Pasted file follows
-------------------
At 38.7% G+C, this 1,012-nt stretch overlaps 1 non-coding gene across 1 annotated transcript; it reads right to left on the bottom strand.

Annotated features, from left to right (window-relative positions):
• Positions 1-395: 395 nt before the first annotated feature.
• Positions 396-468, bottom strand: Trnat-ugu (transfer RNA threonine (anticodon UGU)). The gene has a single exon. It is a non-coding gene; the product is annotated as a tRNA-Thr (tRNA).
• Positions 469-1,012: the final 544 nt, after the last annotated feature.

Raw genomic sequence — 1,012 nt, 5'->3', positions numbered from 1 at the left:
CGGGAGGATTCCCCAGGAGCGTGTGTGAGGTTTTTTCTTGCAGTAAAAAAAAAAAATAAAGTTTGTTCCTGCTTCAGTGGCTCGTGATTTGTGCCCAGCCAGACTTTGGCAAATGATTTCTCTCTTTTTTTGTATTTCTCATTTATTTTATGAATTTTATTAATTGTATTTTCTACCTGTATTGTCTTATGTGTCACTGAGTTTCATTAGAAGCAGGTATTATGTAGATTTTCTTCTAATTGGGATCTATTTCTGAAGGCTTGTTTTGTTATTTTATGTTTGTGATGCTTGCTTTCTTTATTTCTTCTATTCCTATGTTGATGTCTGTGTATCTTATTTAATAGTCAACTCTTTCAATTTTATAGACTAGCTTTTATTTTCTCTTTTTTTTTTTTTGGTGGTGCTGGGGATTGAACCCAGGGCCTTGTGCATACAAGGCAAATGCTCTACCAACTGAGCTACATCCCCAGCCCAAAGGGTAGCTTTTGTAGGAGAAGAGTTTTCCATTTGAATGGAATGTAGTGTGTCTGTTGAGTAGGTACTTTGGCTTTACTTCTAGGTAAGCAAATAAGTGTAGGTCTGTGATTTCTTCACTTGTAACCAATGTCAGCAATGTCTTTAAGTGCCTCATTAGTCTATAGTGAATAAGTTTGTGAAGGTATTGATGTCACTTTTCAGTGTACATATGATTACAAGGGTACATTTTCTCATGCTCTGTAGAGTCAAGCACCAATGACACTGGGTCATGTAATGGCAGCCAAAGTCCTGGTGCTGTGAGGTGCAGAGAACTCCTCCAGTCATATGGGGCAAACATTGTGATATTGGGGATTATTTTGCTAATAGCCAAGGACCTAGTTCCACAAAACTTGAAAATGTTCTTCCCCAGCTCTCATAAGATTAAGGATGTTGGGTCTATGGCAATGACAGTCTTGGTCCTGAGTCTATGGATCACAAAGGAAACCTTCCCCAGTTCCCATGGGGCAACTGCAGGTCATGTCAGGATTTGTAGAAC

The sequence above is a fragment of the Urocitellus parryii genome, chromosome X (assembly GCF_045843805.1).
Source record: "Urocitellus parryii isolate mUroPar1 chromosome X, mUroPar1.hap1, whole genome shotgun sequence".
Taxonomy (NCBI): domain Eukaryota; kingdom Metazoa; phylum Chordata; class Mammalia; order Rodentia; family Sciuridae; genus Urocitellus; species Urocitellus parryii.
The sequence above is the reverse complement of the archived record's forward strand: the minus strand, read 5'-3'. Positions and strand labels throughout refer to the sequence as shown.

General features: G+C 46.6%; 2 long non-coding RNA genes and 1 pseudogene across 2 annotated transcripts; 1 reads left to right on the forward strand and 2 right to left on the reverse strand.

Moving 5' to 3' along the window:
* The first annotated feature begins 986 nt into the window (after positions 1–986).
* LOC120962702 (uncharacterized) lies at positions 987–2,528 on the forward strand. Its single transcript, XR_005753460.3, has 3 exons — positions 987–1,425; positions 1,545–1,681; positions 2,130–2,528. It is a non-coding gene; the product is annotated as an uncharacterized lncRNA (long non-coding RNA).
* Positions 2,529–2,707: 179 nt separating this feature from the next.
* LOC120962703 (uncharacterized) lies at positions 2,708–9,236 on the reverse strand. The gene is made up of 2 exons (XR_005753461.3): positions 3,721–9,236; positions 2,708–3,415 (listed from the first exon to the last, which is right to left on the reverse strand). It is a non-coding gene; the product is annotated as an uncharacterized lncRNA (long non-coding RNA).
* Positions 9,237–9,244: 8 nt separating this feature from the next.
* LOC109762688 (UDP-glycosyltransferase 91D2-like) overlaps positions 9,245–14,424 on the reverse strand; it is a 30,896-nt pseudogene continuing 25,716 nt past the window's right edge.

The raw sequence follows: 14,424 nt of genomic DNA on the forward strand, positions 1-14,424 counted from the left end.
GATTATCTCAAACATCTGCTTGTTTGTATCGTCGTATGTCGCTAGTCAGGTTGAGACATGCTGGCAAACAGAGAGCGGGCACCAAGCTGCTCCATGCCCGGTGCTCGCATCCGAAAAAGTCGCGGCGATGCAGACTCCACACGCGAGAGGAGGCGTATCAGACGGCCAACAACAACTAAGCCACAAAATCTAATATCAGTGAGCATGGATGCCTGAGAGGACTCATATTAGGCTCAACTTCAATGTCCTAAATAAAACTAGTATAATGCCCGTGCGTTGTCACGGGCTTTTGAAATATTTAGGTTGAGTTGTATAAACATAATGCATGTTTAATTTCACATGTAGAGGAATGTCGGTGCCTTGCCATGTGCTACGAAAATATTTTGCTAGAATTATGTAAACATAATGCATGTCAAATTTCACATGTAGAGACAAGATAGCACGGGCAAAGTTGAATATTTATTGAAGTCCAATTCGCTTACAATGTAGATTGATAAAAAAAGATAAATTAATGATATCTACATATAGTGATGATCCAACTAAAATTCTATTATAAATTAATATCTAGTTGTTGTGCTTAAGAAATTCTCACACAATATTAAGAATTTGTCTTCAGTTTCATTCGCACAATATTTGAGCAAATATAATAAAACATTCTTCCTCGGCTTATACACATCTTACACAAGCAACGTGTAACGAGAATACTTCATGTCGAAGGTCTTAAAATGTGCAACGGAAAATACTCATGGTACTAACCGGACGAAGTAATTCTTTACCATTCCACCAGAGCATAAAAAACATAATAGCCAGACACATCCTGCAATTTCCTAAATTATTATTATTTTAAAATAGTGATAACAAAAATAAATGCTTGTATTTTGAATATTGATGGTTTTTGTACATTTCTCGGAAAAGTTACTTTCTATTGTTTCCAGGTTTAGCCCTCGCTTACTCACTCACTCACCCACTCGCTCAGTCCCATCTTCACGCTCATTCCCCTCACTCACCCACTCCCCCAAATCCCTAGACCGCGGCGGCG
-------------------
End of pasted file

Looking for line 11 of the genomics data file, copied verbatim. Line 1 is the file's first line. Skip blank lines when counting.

The sequence above is the reverse complement of the archived record's forward strand: the minus strand, read 5'-3'. Positions and strand labels throughout refer to the sequence as shown.